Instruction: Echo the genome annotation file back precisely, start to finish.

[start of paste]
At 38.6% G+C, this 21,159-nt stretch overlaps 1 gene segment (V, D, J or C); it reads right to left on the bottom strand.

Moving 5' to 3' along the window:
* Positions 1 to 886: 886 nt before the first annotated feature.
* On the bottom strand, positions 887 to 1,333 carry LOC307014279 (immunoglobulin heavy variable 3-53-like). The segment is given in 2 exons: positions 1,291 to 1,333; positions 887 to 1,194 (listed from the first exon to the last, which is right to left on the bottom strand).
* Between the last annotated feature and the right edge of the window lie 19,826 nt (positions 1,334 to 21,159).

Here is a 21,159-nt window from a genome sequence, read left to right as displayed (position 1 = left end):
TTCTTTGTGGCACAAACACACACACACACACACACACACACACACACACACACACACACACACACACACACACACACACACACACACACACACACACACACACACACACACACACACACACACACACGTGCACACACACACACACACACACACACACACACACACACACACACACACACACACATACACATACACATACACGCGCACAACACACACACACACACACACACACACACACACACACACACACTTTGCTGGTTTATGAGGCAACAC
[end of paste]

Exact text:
At 38.6% G+C, this 21,159-nt stretch overlaps 1 gene segment (V, D, J or C); it reads right to left on the bottom strand.

Moving 5' to 3' along the window:
* Positions 1 to 886: 886 nt before the first annotated feature.
* On the bottom strand, positions 887 to 1,333 carry LOC307014279 (immunoglobulin heavy variable 3-53-like). The segment is given in 2 exons: positions 1,291 to 1,333; positions 887 to 1,194 (listed from the first exon to the last, which is right to left on the bottom strand).
* Between the last annotated feature and the right edge of the window lie 19,826 nt (positions 1,334 to 21,159).

Here is a 21,159-nt window from a genome sequence, read left to right as displayed (position 1 = left end):
TTCTTTGTGGCACAAACACACACACACACACACACACACACACACACACACACACACACACACACACACACACACACACACACACACACACACACACACACACACACACACACACACACACACACACGTGCACACACACACACACACACACACACACACACACACACACACACACACACACACATACACATACACATACACGCGCACAACACACACACACACACACACACACACACACACACACACACACTTTGCTGGTTTATGAGGCAACAC